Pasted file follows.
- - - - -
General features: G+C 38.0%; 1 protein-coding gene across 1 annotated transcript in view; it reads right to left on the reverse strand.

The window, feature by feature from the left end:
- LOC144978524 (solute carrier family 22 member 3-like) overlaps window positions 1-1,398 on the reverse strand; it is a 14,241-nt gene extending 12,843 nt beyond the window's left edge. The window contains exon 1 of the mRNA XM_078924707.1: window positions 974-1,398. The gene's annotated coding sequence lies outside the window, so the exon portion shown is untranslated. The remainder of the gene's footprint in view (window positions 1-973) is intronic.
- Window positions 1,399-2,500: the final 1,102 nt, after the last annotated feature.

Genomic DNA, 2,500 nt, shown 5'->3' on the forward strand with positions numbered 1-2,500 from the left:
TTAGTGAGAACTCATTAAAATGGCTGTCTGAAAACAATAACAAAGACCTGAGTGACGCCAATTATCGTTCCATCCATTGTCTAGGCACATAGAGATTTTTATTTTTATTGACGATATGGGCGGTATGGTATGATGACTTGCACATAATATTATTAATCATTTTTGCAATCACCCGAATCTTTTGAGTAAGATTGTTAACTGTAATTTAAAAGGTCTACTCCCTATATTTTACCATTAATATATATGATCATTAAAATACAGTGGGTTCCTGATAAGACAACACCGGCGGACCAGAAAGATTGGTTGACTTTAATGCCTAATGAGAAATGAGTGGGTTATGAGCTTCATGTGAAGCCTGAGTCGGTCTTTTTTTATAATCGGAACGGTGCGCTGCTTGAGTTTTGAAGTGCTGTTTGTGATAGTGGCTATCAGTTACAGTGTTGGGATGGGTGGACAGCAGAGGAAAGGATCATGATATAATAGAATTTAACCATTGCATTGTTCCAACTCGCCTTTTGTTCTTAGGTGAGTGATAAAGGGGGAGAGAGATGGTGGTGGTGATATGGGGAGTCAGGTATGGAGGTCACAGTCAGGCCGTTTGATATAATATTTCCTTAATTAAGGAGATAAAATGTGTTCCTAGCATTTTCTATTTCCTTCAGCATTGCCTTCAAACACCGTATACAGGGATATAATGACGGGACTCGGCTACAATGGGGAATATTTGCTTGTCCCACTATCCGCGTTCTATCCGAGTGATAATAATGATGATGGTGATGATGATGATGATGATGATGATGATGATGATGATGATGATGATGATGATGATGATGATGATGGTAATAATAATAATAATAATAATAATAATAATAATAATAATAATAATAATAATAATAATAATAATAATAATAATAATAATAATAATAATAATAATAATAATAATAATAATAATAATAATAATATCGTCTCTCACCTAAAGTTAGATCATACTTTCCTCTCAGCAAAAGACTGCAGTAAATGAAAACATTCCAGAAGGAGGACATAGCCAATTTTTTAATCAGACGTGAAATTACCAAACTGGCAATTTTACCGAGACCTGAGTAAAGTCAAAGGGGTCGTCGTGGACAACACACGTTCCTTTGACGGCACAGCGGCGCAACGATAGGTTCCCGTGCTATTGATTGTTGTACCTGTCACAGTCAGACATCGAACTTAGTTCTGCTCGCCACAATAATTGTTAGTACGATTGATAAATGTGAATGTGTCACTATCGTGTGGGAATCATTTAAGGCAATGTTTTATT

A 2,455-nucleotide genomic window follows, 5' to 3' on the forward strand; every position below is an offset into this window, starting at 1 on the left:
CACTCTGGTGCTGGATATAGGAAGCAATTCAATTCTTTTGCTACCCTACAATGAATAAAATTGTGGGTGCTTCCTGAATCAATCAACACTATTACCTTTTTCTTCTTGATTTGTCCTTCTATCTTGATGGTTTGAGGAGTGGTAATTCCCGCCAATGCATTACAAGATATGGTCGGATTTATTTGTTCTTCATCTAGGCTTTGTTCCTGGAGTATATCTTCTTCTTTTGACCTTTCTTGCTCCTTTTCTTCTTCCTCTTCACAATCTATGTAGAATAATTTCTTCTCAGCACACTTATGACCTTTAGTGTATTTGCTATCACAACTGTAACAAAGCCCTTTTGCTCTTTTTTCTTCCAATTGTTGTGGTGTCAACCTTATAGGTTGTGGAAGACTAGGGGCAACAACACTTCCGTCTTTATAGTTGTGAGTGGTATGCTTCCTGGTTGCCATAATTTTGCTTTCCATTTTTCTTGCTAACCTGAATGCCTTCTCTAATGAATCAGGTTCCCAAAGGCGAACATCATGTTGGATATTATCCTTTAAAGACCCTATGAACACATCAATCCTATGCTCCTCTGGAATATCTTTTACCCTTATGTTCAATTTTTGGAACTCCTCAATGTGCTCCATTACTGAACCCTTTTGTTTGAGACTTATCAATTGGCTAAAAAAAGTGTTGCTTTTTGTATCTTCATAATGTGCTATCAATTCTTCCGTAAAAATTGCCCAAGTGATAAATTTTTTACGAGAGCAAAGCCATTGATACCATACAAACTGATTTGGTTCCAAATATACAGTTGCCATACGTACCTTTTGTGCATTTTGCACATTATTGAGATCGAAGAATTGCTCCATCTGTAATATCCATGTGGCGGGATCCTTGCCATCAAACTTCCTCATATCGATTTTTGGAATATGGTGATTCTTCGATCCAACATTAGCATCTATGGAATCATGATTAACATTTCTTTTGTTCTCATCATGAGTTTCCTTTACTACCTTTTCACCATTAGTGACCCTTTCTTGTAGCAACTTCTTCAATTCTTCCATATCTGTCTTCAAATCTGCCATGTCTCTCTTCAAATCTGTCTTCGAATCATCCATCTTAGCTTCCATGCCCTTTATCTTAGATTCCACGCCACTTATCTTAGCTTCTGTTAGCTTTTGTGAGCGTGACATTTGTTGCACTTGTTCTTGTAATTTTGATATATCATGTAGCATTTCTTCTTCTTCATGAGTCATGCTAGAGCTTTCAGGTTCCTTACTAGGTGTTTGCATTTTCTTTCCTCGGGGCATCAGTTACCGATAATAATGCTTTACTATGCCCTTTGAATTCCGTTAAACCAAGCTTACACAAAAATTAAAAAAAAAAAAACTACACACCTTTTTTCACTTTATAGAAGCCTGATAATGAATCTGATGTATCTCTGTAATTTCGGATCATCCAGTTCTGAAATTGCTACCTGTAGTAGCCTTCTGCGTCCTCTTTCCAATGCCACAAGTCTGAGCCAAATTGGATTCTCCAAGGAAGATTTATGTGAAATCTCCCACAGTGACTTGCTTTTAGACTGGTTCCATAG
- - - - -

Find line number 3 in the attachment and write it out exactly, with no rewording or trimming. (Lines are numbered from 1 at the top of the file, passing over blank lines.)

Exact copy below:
- LOC144978524 (solute carrier family 22 member 3-like) overlaps window positions 1-1,398 on the reverse strand; it is a 14,241-nt gene extending 12,843 nt beyond the window's left edge. The window contains exon 1 of the mRNA XM_078924707.1: window positions 974-1,398. The gene's annotated coding sequence lies outside the window, so the exon portion shown is untranslated. The remainder of the gene's footprint in view (window positions 1-973) is intronic.